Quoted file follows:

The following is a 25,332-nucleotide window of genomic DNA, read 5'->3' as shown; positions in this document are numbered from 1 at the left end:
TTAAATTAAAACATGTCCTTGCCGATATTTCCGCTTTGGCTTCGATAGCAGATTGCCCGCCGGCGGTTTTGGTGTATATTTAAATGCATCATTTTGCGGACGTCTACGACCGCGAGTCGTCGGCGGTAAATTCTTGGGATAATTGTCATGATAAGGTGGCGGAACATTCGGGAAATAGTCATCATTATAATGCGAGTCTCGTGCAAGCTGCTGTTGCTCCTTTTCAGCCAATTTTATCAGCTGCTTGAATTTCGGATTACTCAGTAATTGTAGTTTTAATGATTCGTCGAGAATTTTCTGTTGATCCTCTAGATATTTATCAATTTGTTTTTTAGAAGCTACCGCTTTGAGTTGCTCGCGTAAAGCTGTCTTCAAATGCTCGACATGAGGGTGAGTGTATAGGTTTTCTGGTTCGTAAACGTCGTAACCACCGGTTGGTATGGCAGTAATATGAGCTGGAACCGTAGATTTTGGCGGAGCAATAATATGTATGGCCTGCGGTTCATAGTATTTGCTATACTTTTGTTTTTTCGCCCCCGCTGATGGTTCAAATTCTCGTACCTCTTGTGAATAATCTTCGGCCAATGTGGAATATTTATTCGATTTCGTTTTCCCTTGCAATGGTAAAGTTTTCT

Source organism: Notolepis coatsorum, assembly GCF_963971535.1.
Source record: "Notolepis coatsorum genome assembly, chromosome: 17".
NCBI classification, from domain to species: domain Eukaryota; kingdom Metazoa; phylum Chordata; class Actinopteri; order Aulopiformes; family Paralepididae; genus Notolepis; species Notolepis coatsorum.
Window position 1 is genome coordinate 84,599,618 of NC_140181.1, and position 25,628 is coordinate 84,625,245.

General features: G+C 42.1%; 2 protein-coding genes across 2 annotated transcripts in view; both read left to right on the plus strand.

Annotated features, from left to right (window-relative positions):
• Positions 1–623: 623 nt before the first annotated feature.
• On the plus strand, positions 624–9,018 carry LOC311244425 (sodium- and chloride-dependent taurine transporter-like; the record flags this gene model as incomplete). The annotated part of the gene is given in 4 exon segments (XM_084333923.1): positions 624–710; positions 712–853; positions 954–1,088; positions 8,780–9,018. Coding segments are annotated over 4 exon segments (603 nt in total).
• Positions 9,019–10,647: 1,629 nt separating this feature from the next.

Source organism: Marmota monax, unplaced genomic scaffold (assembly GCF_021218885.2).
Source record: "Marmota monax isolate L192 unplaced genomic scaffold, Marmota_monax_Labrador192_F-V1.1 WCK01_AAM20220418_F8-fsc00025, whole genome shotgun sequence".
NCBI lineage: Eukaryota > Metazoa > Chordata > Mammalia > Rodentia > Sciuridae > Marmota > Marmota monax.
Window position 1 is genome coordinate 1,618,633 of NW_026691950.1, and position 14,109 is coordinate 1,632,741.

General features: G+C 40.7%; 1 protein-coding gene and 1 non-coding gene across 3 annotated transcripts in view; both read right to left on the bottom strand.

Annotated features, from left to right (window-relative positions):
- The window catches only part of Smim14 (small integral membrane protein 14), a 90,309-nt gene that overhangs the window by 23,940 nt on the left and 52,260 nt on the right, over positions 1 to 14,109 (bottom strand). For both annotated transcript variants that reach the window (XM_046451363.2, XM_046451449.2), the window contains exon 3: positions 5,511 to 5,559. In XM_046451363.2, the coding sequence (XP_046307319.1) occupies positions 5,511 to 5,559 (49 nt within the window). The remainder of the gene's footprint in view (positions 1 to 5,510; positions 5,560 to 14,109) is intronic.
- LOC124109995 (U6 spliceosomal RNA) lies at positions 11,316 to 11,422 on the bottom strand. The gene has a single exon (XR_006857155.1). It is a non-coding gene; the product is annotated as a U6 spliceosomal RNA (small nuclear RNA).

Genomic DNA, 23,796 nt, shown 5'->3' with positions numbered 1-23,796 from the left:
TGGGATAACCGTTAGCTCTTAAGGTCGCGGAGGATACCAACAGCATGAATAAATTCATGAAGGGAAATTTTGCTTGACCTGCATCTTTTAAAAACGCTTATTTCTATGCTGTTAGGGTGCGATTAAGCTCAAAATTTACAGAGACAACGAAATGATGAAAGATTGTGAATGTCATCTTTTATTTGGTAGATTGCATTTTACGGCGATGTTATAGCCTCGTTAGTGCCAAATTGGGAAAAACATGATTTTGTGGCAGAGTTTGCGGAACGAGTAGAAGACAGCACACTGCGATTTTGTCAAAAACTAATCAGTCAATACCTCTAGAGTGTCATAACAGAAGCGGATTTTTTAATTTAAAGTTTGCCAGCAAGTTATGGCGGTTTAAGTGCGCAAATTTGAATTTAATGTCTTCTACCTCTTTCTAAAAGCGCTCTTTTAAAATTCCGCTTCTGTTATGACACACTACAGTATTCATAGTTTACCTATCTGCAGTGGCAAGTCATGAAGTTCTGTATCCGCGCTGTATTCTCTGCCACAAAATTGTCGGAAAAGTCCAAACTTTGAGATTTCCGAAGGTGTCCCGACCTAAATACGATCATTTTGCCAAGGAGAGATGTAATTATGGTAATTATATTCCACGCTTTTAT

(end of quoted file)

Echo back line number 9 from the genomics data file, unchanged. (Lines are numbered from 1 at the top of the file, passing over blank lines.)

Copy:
• Positions 1–623: 623 nt before the first annotated feature.